Knuckle Popping – Is it Good or Bad?

Knuckle Popping – Is it Good or Bad?

We’ve all heard it said, “Keep popping your knuckles and you’ll get arthritis”, but is it true?  Before we get into the research, let’s look at what causes the “pop”.

Popping of a joint happens when the joint is stretched to a point that a vacuum or suction forms inside the joint.  Most of our body’s joints are lubricated and nourished by fluid within the joint, and this fluid is produced and kept in the joint by a capsule or sack that surrounds the joint.  As the joint and joint capsule are stretched, this creates a vacuum inside the joint.  As suction increases and the pressure drops, gases that dissolve in the joint fluid form bubbles.  These bubbles are then popped by fluid rushing into the increasing space between the joint surfaces as they continue to stretch.  This end result is the characteristic, audible pop or crack that causes so many to cringe and scowl, but it also increases joint space and relieves stiff joints.

Many researchers have studied the correlation between popping knuckles and arthritis and have failed to find a connection.  In all of the studies, no statistically relevant connection has been found between the two, but this does not mean all is well.

Generally speaking, if the stretch that leads to popping is performed within the normal range of motion of a joint, there is very little risk of injury to the joint.  But, like any stretch, if performed too aggressively, it can sometimes lead to hyper-flexibility or even injury.  Rare cases of ligament tears caused by “vigorous” or “devious” knuckle popping have been reported.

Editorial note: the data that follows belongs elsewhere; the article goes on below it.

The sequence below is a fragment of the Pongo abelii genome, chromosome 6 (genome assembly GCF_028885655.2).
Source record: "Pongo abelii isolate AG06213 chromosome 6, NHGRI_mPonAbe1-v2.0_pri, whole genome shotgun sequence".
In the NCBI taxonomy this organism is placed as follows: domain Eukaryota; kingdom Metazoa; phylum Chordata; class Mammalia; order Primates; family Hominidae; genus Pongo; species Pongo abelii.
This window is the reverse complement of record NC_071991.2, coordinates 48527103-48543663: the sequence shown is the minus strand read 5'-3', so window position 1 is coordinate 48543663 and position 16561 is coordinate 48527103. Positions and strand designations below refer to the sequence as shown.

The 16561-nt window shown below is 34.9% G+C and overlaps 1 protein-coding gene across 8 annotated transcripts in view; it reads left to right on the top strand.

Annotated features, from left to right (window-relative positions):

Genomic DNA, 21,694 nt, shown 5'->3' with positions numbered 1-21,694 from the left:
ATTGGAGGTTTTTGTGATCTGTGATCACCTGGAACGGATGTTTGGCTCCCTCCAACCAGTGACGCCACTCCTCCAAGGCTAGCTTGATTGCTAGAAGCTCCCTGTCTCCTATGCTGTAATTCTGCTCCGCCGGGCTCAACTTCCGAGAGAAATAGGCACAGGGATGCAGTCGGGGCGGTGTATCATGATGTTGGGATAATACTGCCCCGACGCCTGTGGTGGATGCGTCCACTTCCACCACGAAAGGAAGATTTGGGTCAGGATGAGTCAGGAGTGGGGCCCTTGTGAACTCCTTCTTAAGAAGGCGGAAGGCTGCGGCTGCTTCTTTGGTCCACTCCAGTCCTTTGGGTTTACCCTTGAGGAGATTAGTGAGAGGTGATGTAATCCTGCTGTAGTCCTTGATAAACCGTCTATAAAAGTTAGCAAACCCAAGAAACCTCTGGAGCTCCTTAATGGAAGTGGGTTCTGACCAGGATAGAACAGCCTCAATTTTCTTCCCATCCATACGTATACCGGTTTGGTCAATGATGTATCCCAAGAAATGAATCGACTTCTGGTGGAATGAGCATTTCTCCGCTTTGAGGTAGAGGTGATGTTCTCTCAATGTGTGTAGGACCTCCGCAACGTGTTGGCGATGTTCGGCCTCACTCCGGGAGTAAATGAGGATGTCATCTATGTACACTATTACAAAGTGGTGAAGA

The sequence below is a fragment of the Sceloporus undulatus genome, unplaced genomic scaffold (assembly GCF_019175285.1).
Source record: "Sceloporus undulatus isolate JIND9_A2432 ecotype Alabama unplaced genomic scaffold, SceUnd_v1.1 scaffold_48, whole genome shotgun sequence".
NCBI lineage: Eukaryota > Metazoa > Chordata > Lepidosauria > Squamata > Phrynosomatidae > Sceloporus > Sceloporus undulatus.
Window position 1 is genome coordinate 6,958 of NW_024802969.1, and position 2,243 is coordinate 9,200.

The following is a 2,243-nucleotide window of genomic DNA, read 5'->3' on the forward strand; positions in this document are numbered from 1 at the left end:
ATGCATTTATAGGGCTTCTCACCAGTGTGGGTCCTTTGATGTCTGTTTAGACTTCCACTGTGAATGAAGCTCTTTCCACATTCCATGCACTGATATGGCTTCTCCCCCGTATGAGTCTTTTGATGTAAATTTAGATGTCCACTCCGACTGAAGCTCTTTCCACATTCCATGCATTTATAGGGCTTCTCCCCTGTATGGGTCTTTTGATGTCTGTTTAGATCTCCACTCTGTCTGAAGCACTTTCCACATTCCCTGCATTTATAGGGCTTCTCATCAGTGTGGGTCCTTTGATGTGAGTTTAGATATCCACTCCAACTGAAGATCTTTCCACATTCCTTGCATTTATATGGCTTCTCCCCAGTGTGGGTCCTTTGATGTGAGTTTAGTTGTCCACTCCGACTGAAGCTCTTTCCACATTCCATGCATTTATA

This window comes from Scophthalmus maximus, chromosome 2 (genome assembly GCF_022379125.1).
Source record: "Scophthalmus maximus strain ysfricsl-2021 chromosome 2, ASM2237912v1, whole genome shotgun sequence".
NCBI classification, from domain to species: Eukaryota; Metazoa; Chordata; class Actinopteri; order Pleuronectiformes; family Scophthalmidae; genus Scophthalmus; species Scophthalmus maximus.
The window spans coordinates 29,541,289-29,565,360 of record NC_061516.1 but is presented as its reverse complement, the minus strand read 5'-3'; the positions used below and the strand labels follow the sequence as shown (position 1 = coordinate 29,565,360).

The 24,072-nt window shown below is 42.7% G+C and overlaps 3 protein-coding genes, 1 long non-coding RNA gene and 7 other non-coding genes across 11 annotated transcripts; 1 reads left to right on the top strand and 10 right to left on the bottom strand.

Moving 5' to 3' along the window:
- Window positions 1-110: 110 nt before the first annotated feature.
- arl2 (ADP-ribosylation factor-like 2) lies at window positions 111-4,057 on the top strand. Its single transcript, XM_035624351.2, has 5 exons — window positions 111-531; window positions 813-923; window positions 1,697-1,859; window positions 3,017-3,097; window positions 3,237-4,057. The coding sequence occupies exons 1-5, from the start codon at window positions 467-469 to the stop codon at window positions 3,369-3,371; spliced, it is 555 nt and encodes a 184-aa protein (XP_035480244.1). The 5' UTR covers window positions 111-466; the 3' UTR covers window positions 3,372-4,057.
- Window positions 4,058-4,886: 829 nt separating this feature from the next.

One research study found older knuckle crackers were more likely to have hand swelling and reduced grip strength than their age matched peers, but frequency of arthritis was equal between the groups.  This study also found that knuckle crackers were more likely to have been manual laborers and also frequently drink and smoke; because of this, they could not establish a causal relationship to knuckle cracking, therefore describe the relationship as an association.

So what is the final verdict? While research has clearly debunked the myth of knuckle cracking as a cause of arthritis of the hands, questions still remain for older adults as to its relationship with other hand symptoms.  If you feel the need to keep cracking, keep it to a light stretch, and you should be okay.